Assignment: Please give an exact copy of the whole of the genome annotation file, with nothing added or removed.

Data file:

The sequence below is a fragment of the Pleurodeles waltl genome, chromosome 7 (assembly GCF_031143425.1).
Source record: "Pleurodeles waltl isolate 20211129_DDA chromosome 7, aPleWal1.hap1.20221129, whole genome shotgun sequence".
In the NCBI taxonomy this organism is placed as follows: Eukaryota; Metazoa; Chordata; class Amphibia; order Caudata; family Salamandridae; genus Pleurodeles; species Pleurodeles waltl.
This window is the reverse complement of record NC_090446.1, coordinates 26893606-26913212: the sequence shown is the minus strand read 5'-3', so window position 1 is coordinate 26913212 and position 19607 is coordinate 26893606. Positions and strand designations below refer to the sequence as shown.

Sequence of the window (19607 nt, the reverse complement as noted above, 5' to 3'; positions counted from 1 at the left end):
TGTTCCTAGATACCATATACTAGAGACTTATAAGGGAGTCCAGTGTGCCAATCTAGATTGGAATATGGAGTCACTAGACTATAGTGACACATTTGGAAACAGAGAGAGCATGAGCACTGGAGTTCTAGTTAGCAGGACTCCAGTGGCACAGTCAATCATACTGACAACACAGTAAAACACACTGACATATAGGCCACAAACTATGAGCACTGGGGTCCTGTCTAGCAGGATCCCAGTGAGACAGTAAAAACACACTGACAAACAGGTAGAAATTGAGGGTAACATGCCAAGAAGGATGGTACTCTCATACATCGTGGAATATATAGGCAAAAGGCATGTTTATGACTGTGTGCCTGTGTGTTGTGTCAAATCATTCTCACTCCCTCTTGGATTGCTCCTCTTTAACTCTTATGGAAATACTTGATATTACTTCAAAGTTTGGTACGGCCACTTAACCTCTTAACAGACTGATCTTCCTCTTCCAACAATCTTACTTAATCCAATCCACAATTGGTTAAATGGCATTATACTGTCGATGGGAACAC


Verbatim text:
The sequence below is a fragment of the Pleurodeles waltl genome, chromosome 7 (assembly GCF_031143425.1).
Source record: "Pleurodeles waltl isolate 20211129_DDA chromosome 7, aPleWal1.hap1.20221129, whole genome shotgun sequence".
In the NCBI taxonomy this organism is placed as follows: Eukaryota; Metazoa; Chordata; class Amphibia; order Caudata; family Salamandridae; genus Pleurodeles; species Pleurodeles waltl.
This window is the reverse complement of record NC_090446.1, coordinates 26893606-26913212: the sequence shown is the minus strand read 5'-3', so window position 1 is coordinate 26913212 and position 19607 is coordinate 26893606. Positions and strand designations below refer to the sequence as shown.

Sequence of the window (19607 nt, the reverse complement as noted above, 5' to 3'; positions counted from 1 at the left end):
TGTTCCTAGATACCATATACTAGAGACTTATAAGGGAGTCCAGTGTGCCAATCTAGATTGGAATATGGAGTCACTAGACTATAGTGACACATTTGGAAACAGAGAGAGCATGAGCACTGGAGTTCTAGTTAGCAGGACTCCAGTGGCACAGTCAATCATACTGACAACACAGTAAAACACACTGACATATAGGCCACAAACTATGAGCACTGGGGTCCTGTCTAGCAGGATCCCAGTGAGACAGTAAAAACACACTGACAAACAGGTAGAAATTGAGGGTAACATGCCAAGAAGGATGGTACTCTCATACATCGTGGAATATATAGGCAAAAGGCATGTTTATGACTGTGTGCCTGTGTGTTGTGTCAAATCATTCTCACTCCCTCTTGGATTGCTCCTCTTTAACTCTTATGGAAATACTTGATATTACTTCAAAGTTTGGTACGGCCACTTAACCTCTTAACAGACTGATCTTCCTCTTCCAACAATCTTACTTAATCCAATCCACAATTGGTTAAATGGCATTATACTGTCGATGGGAACAC